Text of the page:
This week I catch up with Grant Bunting, General Manager of Systems & Supply at ANZCO, and more importantly in this context, he is also the Chair of the Processor Working Group that is supporting farmers through change via the He Waka Eke Noa Primary Sector Climate Action Partnership.
By the end of 2022 all New Zealand farmers will need to know the greenhouse gas footprint for their farms. Measuring emissions will enable farmers to demonstrate the sector is working towards further improvements, and a sustainable future as well as meeting the country’s emission reduction targets.
The industry needs to meet the following targets:
- By end of 2021 25% of NZ farmers know their annual total on-farm greenhouse gas emissions and have a written plan in place to measure and manage their emissions .
- By the end of 2022 100% of NZ farmers know their annual total on-farm emissions.
- By 1 January 2025 all farmers need to have a plan to monitor and manage their emissions.
If these goals are not achieved the Government can pull the sector into the Emissions Trading Scheme and make farmers’ emissions accountable at the processor level. A processor working group has been established to get collaborative action from meat processors on achieving these goals.
By the end of 2022 all New Zealand farmers running 80 ha or more will need to know their farm’s greenhouse gas emissions, know-your-number and have a plan. Measuring emissions will enable farmers and indeed industry to demonstrate they are working towards a sustainable future as well as meeting the country’s emission reduction targets. Measurement is key, once farmers understand their number they will be in a position to decide how they are going to monitor and manage their emissions.
Grant Buntin says the meat companies support this process because they believe farmers are best placed to measure and manage their emissions rather than having a blanket tax at the processor level through the ETS; in addition it rewards farmers who are already proactively managing their emissions.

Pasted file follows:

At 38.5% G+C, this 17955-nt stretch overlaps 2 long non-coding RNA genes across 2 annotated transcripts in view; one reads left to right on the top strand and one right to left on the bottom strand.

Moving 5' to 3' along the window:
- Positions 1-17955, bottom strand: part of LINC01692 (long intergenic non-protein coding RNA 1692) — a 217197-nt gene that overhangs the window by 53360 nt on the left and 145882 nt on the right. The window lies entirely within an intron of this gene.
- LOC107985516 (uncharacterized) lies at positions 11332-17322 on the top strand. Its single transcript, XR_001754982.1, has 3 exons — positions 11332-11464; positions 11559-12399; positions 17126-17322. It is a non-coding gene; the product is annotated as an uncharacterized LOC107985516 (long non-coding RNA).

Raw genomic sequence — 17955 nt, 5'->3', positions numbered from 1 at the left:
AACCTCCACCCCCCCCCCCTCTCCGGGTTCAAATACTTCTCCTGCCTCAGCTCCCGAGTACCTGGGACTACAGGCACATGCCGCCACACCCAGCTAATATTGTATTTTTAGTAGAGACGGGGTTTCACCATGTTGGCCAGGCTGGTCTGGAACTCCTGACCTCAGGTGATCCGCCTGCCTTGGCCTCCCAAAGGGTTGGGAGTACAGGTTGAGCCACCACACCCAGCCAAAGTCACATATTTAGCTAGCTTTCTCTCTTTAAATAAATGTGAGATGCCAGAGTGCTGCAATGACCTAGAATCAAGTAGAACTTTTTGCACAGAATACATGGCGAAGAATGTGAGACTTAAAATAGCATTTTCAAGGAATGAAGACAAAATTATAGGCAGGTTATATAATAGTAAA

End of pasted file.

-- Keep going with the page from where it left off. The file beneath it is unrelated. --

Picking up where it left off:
The sector is working to create a framework to reduce agricultural emissions and build the agriculture sector’s resilience to climate change. The wider sector is committed and is working with farmers to help them measure, monitor and manage on-farm emissions; recognise, maintain or increase integrated sequestration on farms and adapt to a changing climate.
The alternative to achieving these goals is pricing greenhouse emissions at the processor level through the emissions trading scheme. This is a scary prospect and one farmers will want to avoid at all costs, The ETS will not reflect work on farm or reward better farmers for the good work they are doing. It will simply be a blanket tax paid by all.
Consumers around the world want food producers to be as efficient as possible with the smallest footprint, and this desire will only continue to increase. New Zealand farmers and growers are known as world leaders and producers of premium products and they can lead the way globally in managing agricultural greenhouse gas emissions.
Listen to the podcast to get the full story because it has considerable helpful detail and perspectives.
Angus Kebbell is the Producer at Tailwind Media. You can contact him here.